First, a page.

Privileged Programs in Java

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Example 127 Code from Example 121 rewritten to disable signals while executing with privileges
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int main(int argc, char** argv) { uid_t caller_uid = getuid(); uid_t owner_uid = geteuid(); int sigmask; sigset_t maskall, saved; sigfillset(&maskall); /* Drop privileges right up front, but we'll need them back in a little bit, so use effective id */ if (setresuid(-1, caller_uid, owner_uid) != 0){ exit(-1); } /* Privileges not necessary or desirable at this point */ processCommandLine(argc, argv); /* disable signal handling */ if (sigprocmask(SIG_SETMASK, &maskall, &saved) != 0) { exit(-1); } /* Regain privileges */ if (setresuid(-1, owner_uid, caller_uid) != 0) { sigprocmask(sigmask); exit(-1); } openSocket(88); /* requires root */ /* Drop privileges for good */ if (setresuid(caller_uid, caller_uid, caller_uid) != 0) { sigprocmask(sigmask); exit(-1); } /* re-enable signals */ if (sigprocmask(SIG_SETMASK, &saved, NULL) != 0) { exit(-1); } doWork(); }
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Sometimes an attack against a privileged program is carried out by a legitimate user on the system (consider shared servers at a university), but often an attacker uses a two-step process to gain privileges on a machine First, the attacker targets a weakness in a network service or a poorly protected user account and gains access to a low-privilege account on the machine Next, the attacker uses this low-privilege access to exploit a vulnerability in a privileged program and take control of the machine Privilege escalation attacks can target any variety of software vulnerability, but in this section, we discuss classes of vulnerabilities that are primarily a risk in privileged programs This section covers the following vulnerabilities: File access race conditions Weak file permissions Insecure temporary files Command injection Misuse of standard file descriptors
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Attacks against some of these vulnerabilities require the capability to execute the privileged program directly and threaten only setuid programs; others are equally dangerous for programs run by root or another privileged user [Bishop, 1987] All the vulnerabilities share the common thread that they rely on an attacker s capability to interact with a privileged program through its local environment As you consider the vulnerabilities in this section, remember that the difference in the rate of success between local attacks and network-based attacks is significant The year 2006 saw two contests in which participants raced to gain root access to a machine running Apple OS X In the first contest, would-be attackers were given local accounts on the machine, and the winner gained root privileges in less than 30 minutes [Kotadia, 2006] In the second, attackers were not given accounts and only SSH and HTTP traffic was permitted to the machine No one had root access when the contest ended after 36 hours [Evers, 2006]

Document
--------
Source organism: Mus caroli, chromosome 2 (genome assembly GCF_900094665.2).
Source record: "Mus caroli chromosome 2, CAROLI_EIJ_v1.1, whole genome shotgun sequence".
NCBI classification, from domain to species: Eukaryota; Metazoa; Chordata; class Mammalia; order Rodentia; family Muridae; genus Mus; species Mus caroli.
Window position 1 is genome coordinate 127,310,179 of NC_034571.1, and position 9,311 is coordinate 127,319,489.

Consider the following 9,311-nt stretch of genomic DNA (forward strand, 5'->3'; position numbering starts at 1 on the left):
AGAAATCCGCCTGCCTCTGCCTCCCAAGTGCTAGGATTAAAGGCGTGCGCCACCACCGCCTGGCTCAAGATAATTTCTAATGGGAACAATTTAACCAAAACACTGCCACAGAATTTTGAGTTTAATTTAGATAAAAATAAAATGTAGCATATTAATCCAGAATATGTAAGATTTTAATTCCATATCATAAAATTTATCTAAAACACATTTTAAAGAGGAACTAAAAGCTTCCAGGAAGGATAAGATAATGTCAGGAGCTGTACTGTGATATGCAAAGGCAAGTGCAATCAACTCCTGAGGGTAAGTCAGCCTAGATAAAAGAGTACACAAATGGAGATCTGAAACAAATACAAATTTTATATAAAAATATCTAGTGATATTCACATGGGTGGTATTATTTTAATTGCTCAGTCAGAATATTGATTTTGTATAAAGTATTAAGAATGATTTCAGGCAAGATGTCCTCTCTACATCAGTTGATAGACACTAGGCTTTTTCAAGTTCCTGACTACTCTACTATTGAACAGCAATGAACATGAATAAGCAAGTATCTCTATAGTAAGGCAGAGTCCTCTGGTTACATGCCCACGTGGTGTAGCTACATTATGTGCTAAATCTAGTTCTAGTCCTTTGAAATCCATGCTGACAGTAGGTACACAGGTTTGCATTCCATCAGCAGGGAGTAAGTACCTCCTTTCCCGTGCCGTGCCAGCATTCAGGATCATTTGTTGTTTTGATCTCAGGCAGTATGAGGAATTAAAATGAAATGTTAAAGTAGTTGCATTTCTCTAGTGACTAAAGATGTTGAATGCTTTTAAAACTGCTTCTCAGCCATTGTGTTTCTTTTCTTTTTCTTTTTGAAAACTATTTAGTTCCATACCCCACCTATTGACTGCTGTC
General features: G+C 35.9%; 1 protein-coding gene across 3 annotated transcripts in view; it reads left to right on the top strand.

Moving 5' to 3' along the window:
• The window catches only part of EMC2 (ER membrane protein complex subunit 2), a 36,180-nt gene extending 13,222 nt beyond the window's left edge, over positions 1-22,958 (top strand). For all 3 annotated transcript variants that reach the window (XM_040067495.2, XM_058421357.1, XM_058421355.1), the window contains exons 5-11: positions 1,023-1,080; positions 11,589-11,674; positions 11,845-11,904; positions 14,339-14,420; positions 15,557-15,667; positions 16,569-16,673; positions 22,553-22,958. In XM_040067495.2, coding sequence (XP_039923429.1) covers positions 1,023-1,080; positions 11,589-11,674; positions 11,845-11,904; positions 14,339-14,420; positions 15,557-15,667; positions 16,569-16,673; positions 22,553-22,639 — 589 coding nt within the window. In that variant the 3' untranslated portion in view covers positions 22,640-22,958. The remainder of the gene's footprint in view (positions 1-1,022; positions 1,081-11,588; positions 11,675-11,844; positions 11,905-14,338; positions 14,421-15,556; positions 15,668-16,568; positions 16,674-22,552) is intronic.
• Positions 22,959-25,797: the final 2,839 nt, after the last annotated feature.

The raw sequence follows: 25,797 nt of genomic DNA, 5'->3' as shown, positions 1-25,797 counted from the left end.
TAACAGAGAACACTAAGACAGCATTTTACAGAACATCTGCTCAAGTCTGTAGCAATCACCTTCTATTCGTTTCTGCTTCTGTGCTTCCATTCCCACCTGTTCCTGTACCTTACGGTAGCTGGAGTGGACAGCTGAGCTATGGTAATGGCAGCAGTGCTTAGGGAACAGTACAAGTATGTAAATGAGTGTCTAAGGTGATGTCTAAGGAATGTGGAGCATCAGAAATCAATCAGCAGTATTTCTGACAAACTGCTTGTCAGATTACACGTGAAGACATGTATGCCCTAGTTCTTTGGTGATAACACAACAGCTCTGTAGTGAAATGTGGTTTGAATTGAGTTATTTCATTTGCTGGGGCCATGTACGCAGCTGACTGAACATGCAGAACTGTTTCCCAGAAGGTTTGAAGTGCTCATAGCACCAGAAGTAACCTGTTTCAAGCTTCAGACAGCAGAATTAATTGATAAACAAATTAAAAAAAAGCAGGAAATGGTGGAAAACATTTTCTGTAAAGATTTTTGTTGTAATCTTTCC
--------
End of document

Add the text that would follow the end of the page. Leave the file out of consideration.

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File Access Race Conditions File access race conditions fall under a larger group of vulnerabilities known as time-of-check, time-of-use (TOCTOU) race conditions TOCTOU vulnerabilities are a classic time and state problem that occurs when a program performs a check to verify some property and later bases a decision on the assumption that the property still holds true On the filesystem, TOCTOU vulnerabilities are possible because a single filename can refer to different files at different points in time [Bishop, 1997] Attacks on filesystem TOCTOU vulnerabilities generally follow this sequence: 1 A program checks some property of a file, referencing the file by its filename rather than through a handle to the underlying file system object 2 An attacker alters the meaning of the filename the program checked so that it refers to different filesystem object 3 The program later performs a filesystem operation using the same filename and assumes that the previously checked property still holds The code in Example 128 contains a TOCTOU vulnerability discovered in the lpr printing utility installed with Versions 6 and earlier of Red Hat Linux [Twillman, 1999] The lpr utility is installed setuid root to enable users to communicate with printers on the system The program accepts filenames on its command line, attempts to open the corresponding files, and prints their contents Because it runs as root and, therefore, can read any file on the filesystem, lpr must check to make sure that the user has permission to print the requested file It performs the permission check by calling access(), which checks to see if the user has permission to access the file But because both access() and open() take a string parameter instead of a file handle, the attacker has a window of opportunity to change the file2 If an attacker changes the filename from referring to a file that passes the check to a file that the attacker cannot access between the call to access() and the call to open(), the program will use its root privileges to open and print the contents of the otherwise inaccessible file Figure 124 shows the way the operations in lpr could interleave with the execution of an attacker s code in a successful attack An attacker invokes lpr with the argument /tmp/attack and redirects the file to point to the system file /etc/shadow between the time it is checked and when it is used
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2 All programs that rely on access() for access control have this same problem Don't use access()
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